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26 May 12

Bookmarks: London Underground Maps

We have a real gem for this week’s Bookmarks post - London Underground Maps - Art, Design & Cartography by Claire Dobbin.

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It’s hardly possible to imagine London without its underground system - and equally impossible to imagine this underground system without the classic map which guides its millions of users.

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This book takes you on its own journey - from 19th century origins to the 21st century future.

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Chapter 1 covers the early history and mapping of the London Underground. The first line was opened in 1863 - it was actually steam trains that ran along these early tracks which came as a surprise to us - electric trains being introduced much later, in 1890. Another quick snippet of trivia is that the now ubiquitous term ‘tube’ for the whole of the underground system comes from an early nickname for the Central London Railway which was known as the Two Penny Tube.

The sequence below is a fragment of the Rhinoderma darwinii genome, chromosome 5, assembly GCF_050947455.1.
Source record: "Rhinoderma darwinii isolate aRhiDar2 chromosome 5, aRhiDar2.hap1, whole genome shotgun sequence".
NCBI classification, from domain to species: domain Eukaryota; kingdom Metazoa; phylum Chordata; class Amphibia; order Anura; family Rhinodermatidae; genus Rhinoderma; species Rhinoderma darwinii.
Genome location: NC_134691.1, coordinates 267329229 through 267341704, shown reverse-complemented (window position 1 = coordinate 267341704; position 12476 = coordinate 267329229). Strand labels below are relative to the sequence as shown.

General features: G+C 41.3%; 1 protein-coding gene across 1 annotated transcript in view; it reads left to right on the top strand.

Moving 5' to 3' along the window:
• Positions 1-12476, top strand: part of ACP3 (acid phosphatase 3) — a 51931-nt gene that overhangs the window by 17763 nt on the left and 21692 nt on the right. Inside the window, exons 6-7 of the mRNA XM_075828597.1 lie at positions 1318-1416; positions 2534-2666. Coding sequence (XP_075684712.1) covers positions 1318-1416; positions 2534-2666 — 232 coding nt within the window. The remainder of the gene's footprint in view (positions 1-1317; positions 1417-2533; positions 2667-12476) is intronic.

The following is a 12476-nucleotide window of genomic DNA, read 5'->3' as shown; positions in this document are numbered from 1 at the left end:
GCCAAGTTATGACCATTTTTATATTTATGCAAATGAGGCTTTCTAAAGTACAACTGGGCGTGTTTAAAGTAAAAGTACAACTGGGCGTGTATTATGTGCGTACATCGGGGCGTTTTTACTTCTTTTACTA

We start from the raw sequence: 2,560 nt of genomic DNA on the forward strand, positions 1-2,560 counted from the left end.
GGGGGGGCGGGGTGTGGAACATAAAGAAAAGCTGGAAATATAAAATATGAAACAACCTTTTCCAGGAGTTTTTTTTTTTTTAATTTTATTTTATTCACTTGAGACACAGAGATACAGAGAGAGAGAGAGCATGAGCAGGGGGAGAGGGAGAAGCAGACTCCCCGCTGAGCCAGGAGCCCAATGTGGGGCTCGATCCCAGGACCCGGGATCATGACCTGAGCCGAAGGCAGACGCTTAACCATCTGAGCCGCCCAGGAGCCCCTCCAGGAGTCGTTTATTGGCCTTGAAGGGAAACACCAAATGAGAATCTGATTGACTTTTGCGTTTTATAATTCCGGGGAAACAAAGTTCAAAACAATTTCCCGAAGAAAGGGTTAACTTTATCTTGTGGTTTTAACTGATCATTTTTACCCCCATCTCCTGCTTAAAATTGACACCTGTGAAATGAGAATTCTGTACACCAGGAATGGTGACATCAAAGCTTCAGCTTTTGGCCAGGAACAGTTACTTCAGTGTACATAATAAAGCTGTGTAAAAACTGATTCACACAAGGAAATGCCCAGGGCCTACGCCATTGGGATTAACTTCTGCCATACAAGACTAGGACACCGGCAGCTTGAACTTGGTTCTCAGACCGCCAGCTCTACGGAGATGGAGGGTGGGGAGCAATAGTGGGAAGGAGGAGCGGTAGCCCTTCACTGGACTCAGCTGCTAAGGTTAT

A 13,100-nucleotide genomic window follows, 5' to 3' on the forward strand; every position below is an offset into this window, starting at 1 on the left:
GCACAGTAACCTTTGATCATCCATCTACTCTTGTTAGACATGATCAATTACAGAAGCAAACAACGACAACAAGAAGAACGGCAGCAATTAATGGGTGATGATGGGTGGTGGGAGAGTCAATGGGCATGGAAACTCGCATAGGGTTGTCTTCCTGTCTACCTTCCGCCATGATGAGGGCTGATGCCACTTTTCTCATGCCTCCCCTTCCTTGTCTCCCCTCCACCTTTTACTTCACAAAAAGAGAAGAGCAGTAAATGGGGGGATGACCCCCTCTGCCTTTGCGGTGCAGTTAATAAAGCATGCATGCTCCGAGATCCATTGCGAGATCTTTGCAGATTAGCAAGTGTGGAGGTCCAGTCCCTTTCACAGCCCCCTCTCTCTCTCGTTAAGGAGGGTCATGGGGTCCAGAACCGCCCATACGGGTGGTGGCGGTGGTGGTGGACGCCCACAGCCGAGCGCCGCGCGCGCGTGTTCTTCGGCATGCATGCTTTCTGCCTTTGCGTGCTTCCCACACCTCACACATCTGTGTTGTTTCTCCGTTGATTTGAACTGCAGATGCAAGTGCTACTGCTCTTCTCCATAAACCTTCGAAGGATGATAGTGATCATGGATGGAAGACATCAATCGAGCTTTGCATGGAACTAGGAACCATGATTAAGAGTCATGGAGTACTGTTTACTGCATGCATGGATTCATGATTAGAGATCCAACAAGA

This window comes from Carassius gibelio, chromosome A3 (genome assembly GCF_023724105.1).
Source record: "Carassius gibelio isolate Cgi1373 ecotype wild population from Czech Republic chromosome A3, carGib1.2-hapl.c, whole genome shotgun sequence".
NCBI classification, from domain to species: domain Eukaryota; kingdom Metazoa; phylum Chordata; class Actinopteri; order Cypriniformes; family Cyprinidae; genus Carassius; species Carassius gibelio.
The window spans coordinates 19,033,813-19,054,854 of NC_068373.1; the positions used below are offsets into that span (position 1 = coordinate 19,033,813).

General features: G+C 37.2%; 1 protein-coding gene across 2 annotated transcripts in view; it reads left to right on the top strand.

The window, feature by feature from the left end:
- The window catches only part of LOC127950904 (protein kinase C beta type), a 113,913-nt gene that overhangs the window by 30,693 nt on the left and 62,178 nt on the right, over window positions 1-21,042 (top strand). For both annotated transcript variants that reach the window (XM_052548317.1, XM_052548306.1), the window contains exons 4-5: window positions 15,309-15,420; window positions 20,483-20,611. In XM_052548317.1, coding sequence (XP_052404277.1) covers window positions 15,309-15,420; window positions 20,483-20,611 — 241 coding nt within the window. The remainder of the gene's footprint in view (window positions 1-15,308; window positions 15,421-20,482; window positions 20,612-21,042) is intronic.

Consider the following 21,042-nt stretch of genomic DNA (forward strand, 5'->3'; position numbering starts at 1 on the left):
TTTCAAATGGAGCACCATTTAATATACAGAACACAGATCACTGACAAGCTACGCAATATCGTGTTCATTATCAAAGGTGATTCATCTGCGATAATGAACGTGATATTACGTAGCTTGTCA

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The early maps aren’t to be overlooked. There’s some stunning work by artists such as MacDonald ‘Max’ Gill and it also has to be remembered that Harry Beck didn’t start with a blank canvas before producing his famous 1930s design. He took ideas & influences from this earlier mapping such as line diagrams and distinct colours for individual lines.

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However, there’s no denying the importance and brilliance of the map originally devised by Beck in 1931 and first published 1933 (there’s a story there too, as it was rejected on its first submission). Chapter 2 charts the map’s development - its geometric design and the abandonment of geographical accuracy.